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Report/Press release

Sidhu certification stands

Date

2011

Authors

Agriculture Workers Alliance

Abstract

Sidhu certification stands:
The British Columbia Labour Relations Board (BCLRB) has upheld its March 2010 decision to certify a UFCW Canada Local 1518 bargaining unit of more than 70 seasonal migrant agriculture workers at Sidhu & Sons Nurseries in the Lower Mainland.

AWA grows again:
The Agriculture Workers Alliance (AWA) grows stronger this season with the addition of another new centre — and an expanded outreach agenda to agriculture workers across the country

Series title

AWA E-News

Responsible institution

Agriculture Workers Alliance

Full text

The British Columbia Labour Relations Board (BCLRB) has upheld its March 2010 decision to certify a UFCW Canada Local 1518 bargaining unit of more than 70 seasonal migrant agriculture workers at Sidhu & Sons Nurseries in the Lower Mainland.

Sidhu had appealed the certification, but on April 26 the BCLRB dismissed the action. In its written decision the BCLRB reconfirmed that the Sidhu unit, comprised of workers who come to Canada under Seasonal Agricultural Workers Program (SAWP), was appropriate and fulfilled "the Code’s key objectives in this area: access to collective bargaining and industrial stability."

In addition to the unit at Sidhu, UFCW Canada Local 1518 also represents seasonal migrant agriculture workers at Floralia Growers near Abbotsford, where a first-collective agreement was ratified last September.

First contract negotiations are expected to begin later this month.

AWA grows again
The Agriculture Workers Alliance (AWA) grows stronger this season with the addition of another new centre — and an expanded outreach agenda to agriculture workers across the country. With the opening a new centre in Saint-Eustache, Quebec this year the AWA will operate ten agriculture worker support centres across Canada: centres in Surrey, Kelowna and Abbotsford, B.C.; Portage la Prairie, Manitoba; Simcoe, Virgil, Bradford and Leamington, Ontario; and in Saint-Remi and the newest centre in
St-Eustache, Quebec.

Recently, new and veteran AWA staff from across the country met in Toronto for a week-long training and planning session to make Canada’s most comprehensive support network for agriculture workers even better. “The plan is to build on our strength,” says Stan Raper, the national co-ordinator of the AWA (seen in photo at the Toronto session). “After two decades of fighting for the rights of agriculture workers, and a decade of operating support centres, we have built up a lot of trust with the brothers and sisters. They know that the AWA and UFCW Canada are there for them. And the recent decisions in Quebec and B.C. that uphold the rights of these workers to organize with us are also very encouraging. The strategy now is to move that agenda forward.”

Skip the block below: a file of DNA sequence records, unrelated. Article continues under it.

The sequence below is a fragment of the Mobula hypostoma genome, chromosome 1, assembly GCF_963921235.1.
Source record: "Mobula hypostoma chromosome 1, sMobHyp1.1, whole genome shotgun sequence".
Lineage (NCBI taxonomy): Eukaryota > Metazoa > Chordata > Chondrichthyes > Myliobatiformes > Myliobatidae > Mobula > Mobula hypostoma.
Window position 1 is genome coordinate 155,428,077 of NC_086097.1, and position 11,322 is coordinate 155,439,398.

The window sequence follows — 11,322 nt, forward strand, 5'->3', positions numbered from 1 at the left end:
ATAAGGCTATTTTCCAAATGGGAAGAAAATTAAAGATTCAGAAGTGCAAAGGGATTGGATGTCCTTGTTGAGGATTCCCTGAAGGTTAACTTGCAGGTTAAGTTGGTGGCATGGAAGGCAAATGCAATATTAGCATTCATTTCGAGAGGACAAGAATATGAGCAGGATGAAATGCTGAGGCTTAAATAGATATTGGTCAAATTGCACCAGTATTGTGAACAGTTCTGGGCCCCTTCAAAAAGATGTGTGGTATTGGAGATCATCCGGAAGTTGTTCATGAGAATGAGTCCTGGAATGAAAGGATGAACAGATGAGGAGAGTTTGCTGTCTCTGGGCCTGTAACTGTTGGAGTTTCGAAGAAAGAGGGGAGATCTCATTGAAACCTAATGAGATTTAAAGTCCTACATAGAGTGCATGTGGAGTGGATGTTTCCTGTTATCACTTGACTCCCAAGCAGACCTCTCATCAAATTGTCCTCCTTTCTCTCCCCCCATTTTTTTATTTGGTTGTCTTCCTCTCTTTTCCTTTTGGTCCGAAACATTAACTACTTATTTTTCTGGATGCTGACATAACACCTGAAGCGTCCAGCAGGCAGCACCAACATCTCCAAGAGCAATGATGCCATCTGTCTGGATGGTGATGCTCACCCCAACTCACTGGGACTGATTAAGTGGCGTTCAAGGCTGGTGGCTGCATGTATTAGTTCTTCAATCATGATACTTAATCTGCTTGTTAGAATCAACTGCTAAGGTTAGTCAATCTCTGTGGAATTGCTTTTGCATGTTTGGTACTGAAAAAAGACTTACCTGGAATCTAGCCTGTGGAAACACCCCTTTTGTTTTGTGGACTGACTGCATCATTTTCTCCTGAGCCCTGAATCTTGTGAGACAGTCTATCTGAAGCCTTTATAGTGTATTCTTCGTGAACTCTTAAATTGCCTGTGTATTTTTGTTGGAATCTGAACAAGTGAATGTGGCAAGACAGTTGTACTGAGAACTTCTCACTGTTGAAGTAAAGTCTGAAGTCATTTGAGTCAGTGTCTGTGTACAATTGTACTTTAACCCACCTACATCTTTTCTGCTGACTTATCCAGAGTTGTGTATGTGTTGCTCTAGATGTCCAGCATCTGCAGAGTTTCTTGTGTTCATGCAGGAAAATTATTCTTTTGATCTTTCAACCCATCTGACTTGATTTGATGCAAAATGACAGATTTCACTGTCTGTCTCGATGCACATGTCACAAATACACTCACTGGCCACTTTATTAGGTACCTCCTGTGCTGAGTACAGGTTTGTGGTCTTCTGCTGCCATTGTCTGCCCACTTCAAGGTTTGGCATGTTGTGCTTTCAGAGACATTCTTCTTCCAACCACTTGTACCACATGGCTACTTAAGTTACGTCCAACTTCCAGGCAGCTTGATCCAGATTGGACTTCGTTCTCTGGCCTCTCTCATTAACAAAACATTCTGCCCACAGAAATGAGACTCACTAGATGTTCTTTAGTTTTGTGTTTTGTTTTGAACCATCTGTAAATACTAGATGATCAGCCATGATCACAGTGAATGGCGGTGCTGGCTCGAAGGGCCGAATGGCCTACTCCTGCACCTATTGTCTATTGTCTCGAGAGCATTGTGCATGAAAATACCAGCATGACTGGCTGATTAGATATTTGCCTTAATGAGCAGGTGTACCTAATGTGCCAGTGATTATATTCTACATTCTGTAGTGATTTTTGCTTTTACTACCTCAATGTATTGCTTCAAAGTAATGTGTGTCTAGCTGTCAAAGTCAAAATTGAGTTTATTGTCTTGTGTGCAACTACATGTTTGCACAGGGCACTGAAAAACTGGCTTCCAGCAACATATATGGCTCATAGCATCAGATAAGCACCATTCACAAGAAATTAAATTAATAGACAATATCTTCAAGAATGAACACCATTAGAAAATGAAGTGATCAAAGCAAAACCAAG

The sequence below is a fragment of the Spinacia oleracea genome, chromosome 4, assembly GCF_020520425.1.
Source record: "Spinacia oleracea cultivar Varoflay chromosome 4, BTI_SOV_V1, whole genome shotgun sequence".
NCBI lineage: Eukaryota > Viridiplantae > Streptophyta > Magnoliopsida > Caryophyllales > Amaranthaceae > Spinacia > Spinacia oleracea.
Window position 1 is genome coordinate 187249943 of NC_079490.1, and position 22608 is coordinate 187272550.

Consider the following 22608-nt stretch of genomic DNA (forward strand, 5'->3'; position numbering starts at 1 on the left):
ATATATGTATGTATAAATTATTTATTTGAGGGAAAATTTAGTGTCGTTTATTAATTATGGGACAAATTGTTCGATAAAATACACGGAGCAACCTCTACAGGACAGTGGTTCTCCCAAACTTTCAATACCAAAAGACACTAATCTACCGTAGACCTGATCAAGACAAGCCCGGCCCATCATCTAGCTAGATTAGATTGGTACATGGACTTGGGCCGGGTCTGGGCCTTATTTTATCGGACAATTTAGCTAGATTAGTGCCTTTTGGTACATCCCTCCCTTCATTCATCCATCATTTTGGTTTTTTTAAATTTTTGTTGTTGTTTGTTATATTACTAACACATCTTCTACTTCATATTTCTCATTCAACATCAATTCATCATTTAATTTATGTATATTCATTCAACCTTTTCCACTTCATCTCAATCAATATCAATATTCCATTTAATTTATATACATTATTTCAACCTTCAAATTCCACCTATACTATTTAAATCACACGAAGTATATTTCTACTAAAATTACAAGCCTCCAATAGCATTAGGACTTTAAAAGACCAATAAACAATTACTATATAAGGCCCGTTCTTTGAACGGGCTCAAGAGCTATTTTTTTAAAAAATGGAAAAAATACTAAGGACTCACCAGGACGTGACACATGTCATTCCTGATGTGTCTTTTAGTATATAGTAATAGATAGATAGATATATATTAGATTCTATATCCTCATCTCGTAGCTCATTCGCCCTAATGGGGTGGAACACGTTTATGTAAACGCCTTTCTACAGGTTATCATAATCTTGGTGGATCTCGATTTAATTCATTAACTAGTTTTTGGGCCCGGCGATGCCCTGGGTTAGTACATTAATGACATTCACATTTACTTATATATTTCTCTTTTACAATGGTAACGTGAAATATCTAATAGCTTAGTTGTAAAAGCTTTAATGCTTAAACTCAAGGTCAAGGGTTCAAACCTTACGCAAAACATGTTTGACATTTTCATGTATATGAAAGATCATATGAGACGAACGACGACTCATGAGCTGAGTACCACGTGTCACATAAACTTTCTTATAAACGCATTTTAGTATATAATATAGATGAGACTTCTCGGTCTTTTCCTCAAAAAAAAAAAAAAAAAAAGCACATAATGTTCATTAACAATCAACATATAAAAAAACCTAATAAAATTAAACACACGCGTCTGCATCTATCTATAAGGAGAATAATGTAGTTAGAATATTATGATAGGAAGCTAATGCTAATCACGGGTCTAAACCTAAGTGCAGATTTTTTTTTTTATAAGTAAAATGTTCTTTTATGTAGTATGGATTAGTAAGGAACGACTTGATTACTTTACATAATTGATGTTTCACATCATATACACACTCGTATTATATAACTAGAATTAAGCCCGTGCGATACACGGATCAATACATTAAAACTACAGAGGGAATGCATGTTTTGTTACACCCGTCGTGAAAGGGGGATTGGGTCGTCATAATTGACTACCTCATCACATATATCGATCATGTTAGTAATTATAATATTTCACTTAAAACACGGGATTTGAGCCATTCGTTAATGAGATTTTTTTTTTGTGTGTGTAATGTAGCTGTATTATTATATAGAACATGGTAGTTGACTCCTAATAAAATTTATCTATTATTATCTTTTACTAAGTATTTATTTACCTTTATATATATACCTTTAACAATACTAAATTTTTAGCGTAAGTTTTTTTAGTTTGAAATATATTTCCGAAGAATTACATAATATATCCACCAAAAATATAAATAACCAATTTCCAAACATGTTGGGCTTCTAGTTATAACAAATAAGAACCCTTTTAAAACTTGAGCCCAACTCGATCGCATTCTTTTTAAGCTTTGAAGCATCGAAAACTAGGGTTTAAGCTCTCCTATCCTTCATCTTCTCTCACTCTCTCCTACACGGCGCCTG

That agenda includes expanded outreach to workers too far way to come to the centres says Raper. “The plan is to get out to those communities with staff and volunteers and let workers know about their rights, and about the services we can provide to them as members of the AWA.” (Activists interested in volunteering can call their closest AWA centre —see www.awa-ata.ca).

Expanded access to education is also key this season. AWA members and their families now have free access to webCampus. Migrant workers can also apply for the recently launched UFCW Canada scholarship program for migrant and temporary workers. Free workshops on Health and Safety, Know Your Rights, CPP and Workers Compensation are also planned throughout the season; as well as English as a Second Language (ESL), and French as a Second Language (FSL) programs.

“Across this country, UFCW Canada and the AWA are committed to the rights, safety and empowerment of all agriculture workers,” says National President Wayne Hanley. “The gains we have made across the country demonstrate that agriculture workers want support and representation, and they want it from us. We welcome them.”

Links

Economic sectors

Agriculture and horticulture workers

Content types

Policy analysis

Target groups

(Im)migrants workers, Policymakers, Public awareness, and Employers, agencies and their representatives

Geographical focuses

Canada, Ontario, Alberta, Manitoba, Quebec, British Columbia, Other provinces, Federal, Nova Scotia, and National relevance

Languages

French, English, and Spanish